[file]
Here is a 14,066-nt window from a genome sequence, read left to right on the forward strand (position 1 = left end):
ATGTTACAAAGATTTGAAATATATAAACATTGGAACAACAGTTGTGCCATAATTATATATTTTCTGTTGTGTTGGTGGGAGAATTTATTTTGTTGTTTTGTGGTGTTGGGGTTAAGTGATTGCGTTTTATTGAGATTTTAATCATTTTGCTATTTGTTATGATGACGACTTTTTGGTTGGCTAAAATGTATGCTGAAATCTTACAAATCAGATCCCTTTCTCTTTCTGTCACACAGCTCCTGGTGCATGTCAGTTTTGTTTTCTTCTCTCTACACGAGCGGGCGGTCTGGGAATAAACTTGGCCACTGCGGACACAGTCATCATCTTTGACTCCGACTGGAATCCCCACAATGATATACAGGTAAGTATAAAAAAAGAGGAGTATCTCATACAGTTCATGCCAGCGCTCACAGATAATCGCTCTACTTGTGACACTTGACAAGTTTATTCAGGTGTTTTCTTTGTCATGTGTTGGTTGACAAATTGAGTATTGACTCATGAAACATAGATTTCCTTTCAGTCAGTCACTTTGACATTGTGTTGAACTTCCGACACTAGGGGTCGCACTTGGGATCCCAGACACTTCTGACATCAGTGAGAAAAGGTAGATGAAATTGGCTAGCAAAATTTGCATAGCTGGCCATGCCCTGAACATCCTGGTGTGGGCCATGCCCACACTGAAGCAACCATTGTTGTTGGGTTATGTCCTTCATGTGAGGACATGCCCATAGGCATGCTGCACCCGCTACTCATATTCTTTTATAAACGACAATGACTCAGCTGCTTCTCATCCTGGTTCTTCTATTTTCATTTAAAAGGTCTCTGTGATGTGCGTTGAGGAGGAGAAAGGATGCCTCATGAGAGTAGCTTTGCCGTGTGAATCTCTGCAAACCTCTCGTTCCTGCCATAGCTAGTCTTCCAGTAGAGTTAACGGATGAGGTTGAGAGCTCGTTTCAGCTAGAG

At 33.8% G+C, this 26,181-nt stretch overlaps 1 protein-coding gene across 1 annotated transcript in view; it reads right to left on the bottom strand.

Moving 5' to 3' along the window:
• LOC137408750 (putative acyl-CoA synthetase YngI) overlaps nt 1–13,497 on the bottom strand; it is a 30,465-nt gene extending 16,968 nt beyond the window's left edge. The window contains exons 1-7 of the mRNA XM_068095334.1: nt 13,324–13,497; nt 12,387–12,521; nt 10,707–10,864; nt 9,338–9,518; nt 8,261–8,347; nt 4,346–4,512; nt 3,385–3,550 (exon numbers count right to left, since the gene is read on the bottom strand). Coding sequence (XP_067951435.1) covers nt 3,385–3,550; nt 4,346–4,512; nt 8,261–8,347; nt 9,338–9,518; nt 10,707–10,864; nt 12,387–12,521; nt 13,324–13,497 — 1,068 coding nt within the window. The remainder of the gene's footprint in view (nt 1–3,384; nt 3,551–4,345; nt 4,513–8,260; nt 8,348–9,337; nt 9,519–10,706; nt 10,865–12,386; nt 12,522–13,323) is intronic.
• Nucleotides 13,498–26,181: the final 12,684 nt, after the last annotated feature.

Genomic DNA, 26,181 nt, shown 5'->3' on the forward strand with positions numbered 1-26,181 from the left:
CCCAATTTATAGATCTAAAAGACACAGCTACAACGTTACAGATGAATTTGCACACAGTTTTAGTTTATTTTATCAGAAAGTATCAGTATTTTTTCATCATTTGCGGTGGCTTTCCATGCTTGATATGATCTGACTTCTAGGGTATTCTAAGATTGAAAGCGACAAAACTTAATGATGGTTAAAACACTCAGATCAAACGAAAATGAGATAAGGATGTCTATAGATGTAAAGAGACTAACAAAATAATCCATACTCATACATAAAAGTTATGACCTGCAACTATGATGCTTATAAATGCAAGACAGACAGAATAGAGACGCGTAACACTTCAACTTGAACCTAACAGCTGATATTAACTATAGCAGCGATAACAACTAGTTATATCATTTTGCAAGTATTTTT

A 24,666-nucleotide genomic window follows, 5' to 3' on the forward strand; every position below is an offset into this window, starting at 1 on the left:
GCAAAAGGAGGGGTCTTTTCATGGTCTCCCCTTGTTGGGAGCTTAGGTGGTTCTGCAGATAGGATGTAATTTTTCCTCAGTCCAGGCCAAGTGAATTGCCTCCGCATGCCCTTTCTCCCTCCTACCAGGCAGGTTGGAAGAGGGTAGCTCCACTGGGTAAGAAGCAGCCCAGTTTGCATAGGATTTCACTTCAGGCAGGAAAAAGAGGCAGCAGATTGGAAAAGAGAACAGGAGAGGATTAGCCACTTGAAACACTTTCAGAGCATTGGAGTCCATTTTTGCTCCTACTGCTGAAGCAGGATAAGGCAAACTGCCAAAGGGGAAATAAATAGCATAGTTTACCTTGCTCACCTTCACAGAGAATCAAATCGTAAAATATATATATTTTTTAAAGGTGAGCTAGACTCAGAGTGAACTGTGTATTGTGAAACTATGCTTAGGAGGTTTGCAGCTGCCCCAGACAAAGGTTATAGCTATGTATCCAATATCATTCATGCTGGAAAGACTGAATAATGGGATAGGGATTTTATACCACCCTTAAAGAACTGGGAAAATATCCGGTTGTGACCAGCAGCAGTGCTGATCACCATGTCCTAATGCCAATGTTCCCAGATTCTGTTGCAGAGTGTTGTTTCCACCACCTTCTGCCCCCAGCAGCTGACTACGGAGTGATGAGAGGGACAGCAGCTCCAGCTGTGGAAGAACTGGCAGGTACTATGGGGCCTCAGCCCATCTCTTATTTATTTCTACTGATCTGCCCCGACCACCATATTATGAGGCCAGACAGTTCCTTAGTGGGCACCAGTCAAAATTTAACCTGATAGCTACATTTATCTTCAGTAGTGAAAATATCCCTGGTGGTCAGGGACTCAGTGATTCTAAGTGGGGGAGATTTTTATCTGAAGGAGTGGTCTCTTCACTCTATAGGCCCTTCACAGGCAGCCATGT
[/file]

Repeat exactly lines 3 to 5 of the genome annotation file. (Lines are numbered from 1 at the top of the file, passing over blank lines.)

At 33.8% G+C, this 26,181-nt stretch overlaps 1 protein-coding gene across 1 annotated transcript in view; it reads right to left on the bottom strand.

Moving 5' to 3' along the window:
• LOC137408750 (putative acyl-CoA synthetase YngI) overlaps nt 1–13,497 on the bottom strand; it is a 30,465-nt gene extending 16,968 nt beyond the window's left edge. The window contains exons 1-7 of the mRNA XM_068095334.1: nt 13,324–13,497; nt 12,387–12,521; nt 10,707–10,864; nt 9,338–9,518; nt 8,261–8,347; nt 4,346–4,512; nt 3,385–3,550 (exon numbers count right to left, since the gene is read on the bottom strand). Coding sequence (XP_067951435.1) covers nt 3,385–3,550; nt 4,346–4,512; nt 8,261–8,347; nt 9,338–9,518; nt 10,707–10,864; nt 12,387–12,521; nt 13,324–13,497 — 1,068 coding nt within the window. The remainder of the gene's footprint in view (nt 1–3,384; nt 3,551–4,345; nt 4,513–8,260; nt 8,348–9,337; nt 9,519–10,706; nt 10,865–12,386; nt 12,522–13,323) is intronic.